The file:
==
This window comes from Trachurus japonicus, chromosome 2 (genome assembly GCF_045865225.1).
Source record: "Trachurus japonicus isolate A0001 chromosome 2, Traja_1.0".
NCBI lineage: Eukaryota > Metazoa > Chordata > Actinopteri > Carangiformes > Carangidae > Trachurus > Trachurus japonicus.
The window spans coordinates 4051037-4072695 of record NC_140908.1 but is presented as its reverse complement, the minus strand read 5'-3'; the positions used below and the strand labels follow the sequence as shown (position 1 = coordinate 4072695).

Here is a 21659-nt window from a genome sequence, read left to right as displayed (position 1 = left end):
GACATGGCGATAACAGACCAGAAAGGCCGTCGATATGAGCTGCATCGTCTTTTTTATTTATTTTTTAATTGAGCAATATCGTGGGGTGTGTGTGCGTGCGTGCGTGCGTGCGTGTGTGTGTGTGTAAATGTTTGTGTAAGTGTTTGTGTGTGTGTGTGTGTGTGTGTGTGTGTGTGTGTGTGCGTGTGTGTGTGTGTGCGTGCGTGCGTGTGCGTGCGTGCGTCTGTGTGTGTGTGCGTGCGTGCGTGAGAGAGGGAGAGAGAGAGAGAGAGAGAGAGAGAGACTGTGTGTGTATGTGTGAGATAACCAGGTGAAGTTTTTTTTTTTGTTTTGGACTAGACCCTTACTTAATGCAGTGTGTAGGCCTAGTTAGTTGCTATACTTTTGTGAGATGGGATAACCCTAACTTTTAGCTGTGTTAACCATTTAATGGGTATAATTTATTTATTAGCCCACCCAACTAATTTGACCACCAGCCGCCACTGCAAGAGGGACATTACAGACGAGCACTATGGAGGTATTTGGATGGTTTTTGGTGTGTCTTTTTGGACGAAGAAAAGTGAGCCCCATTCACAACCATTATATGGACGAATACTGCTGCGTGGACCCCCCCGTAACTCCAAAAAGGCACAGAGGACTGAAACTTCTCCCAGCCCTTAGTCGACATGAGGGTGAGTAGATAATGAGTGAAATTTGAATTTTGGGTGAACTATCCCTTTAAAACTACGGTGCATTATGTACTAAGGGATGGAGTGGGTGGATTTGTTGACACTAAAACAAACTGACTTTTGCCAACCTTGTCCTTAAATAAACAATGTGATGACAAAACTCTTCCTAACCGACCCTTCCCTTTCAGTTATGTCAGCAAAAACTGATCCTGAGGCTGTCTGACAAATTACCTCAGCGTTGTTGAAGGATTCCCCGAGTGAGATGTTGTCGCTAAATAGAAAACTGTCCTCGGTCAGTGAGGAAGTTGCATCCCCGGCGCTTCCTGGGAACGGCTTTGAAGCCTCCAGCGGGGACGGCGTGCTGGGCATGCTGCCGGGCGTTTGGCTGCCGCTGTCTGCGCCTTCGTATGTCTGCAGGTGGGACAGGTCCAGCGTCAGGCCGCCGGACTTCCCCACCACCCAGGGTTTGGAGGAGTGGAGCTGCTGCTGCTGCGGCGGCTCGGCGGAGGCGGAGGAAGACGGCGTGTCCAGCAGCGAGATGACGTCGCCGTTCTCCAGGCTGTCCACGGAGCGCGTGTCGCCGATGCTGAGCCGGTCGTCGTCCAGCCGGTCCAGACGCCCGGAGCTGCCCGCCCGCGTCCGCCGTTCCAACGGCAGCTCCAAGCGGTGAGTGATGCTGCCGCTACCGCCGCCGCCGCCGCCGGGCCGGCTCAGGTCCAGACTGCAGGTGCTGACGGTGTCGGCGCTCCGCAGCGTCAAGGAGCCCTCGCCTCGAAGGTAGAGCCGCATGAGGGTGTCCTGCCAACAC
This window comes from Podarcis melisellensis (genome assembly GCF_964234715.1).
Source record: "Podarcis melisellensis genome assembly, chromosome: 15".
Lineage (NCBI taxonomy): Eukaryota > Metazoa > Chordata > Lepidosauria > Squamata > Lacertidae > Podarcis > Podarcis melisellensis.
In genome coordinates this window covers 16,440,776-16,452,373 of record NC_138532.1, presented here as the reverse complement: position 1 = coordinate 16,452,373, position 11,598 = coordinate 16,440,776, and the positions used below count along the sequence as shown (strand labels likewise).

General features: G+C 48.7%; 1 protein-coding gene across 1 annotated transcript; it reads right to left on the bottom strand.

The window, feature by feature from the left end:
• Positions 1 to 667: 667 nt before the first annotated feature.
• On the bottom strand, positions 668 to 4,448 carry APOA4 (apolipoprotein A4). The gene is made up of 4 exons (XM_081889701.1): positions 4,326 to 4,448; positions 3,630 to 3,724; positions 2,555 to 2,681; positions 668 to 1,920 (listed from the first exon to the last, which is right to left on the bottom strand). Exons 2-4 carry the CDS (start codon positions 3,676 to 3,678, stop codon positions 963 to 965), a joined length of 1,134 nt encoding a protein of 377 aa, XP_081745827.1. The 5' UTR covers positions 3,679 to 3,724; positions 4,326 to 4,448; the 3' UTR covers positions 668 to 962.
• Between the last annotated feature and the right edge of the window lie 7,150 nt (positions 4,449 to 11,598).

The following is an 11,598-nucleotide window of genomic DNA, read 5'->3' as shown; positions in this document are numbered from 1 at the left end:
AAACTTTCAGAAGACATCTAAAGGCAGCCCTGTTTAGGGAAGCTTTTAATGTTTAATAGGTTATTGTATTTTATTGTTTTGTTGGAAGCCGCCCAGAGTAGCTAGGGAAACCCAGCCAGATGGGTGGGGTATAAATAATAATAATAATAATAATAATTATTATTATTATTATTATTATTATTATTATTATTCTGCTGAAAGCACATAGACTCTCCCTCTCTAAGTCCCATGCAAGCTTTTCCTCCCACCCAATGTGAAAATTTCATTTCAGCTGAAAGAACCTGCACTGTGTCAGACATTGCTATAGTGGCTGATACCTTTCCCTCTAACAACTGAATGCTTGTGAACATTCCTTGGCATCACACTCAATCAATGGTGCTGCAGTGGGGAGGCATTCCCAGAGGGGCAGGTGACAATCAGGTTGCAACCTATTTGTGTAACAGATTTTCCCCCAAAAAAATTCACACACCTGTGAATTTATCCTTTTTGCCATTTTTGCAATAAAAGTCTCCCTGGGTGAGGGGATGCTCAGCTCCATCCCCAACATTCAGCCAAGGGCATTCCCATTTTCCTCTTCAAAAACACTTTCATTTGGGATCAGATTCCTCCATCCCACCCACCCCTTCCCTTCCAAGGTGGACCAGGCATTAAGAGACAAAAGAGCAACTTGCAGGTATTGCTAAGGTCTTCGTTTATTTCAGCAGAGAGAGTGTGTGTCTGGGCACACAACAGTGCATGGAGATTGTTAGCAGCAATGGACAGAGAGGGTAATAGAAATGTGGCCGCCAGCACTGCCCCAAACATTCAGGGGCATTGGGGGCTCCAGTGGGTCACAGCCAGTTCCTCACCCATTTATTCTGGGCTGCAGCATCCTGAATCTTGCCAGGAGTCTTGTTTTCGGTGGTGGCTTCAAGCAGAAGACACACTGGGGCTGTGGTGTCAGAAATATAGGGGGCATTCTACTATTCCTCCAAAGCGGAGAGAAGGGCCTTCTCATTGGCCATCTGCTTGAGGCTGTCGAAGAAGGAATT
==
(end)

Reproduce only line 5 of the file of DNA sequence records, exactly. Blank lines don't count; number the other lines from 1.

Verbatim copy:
Here is a 21659-nt window from a genome sequence, read left to right as displayed (position 1 = left end):